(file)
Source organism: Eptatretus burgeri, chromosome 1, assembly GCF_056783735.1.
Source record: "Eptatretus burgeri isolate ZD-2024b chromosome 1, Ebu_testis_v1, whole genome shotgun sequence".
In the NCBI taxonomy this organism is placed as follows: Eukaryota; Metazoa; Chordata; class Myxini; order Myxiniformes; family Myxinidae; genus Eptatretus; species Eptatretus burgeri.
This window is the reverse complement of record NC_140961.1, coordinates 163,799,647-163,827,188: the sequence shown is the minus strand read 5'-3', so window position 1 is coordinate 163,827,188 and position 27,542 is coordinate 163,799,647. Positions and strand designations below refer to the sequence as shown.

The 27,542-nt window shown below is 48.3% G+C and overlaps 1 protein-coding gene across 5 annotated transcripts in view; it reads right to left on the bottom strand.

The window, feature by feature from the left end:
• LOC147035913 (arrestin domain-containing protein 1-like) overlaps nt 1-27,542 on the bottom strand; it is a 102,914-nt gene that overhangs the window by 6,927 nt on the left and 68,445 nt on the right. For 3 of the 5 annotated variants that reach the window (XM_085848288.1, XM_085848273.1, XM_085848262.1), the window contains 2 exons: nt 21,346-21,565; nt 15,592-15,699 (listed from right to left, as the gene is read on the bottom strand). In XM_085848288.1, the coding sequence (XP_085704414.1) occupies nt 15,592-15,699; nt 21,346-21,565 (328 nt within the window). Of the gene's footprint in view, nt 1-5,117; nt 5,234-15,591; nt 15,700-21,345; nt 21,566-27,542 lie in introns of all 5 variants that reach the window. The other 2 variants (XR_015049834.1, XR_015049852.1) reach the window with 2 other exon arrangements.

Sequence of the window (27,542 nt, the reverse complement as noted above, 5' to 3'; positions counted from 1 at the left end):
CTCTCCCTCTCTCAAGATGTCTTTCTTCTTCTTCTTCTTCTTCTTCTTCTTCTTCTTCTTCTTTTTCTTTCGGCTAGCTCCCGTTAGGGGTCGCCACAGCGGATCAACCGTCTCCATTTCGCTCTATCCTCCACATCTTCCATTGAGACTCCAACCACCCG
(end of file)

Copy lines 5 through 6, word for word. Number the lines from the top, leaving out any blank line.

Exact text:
The 27,542-nt window shown below is 48.3% G+C and overlaps 1 protein-coding gene across 5 annotated transcripts in view; it reads right to left on the bottom strand.

The window, feature by feature from the left end: